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4

I would itemize it as a list, sorted by level of familiarity (descending). I am fluent in Spanish, I have a working knowledge of French, and I am currently teaching myself Arabic In your original sentence, there are three distinct clauses: I speak Spanish I have a working familiarity with French I am currently teaching myself Arabic It is awkward ...


3

"I am student" is not grammatically correct as "student" is a noun. Note that meme-like inside jokes exist around the web where the phrase is used incorrectly on purpose (KEEP-CALM-I-AM-STUDENT)


3

The presence of the comma makes a big difference. Dave told me about his new hobby, which he's enjoying very much. Here the comma marks the following relative clause as non-restrictive—that is, it doesn't define which new hobby he's talking about but adds some new information about it. If the comma were not present the clause would be ...


3

I have heard that construct (a line of asterisks meant to suggest a temporal or logical disconnect) described as a "zareba," back in my days as a typesetter, but I am unable to find a reference for that usage, even in the venerable OED -- it may have been local to SF Bay typesetters, or just used by typesetters in general.


2

As Robusto points out in comments beneath the question, there is no universally acknowledged rule governing whether to include or omit a comma after a conjunction at the beginning of a sentence. Robusto reports preferring to include such commas in academic documents, but many other writers and editors would not include them. In my experience copyediting ...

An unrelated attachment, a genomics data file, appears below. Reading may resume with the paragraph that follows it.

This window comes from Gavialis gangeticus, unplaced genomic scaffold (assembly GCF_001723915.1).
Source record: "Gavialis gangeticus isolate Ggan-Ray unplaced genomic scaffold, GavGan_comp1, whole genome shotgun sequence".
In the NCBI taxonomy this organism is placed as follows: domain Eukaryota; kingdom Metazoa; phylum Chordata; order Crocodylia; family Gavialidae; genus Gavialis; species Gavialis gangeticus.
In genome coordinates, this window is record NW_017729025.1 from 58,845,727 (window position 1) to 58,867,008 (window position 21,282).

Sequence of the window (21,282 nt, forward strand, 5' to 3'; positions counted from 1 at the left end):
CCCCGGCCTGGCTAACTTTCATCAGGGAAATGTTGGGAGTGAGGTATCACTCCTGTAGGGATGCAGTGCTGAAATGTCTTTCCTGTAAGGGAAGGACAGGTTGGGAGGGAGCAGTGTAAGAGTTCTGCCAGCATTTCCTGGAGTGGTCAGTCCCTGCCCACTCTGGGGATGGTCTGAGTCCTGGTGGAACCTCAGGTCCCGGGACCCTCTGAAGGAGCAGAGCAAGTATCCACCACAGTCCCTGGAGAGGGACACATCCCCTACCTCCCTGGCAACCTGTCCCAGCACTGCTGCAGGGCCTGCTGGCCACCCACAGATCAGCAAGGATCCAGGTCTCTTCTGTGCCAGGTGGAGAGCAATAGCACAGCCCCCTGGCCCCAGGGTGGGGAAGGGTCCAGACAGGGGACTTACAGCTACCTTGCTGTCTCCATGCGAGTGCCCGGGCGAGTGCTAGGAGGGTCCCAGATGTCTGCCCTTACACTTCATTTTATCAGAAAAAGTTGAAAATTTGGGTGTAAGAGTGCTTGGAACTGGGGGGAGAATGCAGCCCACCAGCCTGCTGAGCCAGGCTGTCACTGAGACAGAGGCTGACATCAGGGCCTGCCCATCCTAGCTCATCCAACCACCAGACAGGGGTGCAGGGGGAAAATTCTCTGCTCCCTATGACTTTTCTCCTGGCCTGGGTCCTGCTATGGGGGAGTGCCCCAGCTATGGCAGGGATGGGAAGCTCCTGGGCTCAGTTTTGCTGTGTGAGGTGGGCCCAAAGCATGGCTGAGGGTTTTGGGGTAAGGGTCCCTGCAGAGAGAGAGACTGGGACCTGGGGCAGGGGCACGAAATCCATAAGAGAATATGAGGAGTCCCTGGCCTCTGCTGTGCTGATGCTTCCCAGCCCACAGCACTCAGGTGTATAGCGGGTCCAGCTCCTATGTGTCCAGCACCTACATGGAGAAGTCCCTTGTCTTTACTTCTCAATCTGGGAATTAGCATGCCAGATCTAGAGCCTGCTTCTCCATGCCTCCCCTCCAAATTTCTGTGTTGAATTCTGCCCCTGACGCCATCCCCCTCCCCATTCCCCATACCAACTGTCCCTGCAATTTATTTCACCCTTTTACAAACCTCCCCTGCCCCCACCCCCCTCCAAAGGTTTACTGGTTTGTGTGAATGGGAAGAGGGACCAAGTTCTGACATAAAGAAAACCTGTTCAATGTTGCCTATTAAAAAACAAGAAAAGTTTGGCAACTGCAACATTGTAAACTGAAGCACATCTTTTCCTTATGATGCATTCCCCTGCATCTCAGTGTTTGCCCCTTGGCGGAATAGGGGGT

2

I'm not sure there are 'two full sentences'. Would you consider We had to build an internet system that was so convenient. as a complete sentence? However We had to build an internet system is a sentence. The relative pronoun that connects the important second clause. And it seems to me this is the pivot point. Personally, I do not see the need for any ...


2

As others have stated, there are no absolute authorities or rules on English punctuation. However, there are certain guidelines that are helpful. Rather than putting my foot in my mouth by trying to list or explain such guidelines, I point you to two useful resources. The Chicago Manual of Style ...


2

No. The word student is a noun not an adjective, so you would say "I am a student.". There is no plural for "a" or "the" in English, thus "We are students." is good English.


2

This is not something that is done very often, and I doubt style guides have anything to say on it at all. Finnegan's Wake, by James Joyce, opens with the continuation of the last sentence in the book, and it starts: riverrun past Eve and Adam's, from swerve of shore to bend of bay, brings us by a commodius vicus of recirculation back to Howth Castle ...


2

What you're doing here is anadiplosis, "repetition of a prominent and usually the last word in one phrase or clause at the beginning of the next" (MW). And yes, it's long been recognised as a specific rhetorical device which adds emphasis to the repeated word (see Wikipedia, among other sources). However, what makes it anadiplosis isn't the em dash; it's ...


2

I would punctuate it like this: Should this discussion result in a definite need for additional funding, I will submit a request for additional dollars at that time.


2

Nicolo said, "I'll let you know if anything changes." Placing the full stop before the closing quotation is the so-called US convention. Nicolo said, "I'll let you know if anything changes". Placing the full stop after the closing quotation is the so-called UK convention. These are just conventions, not hard and fast rules. Poets and novelists ...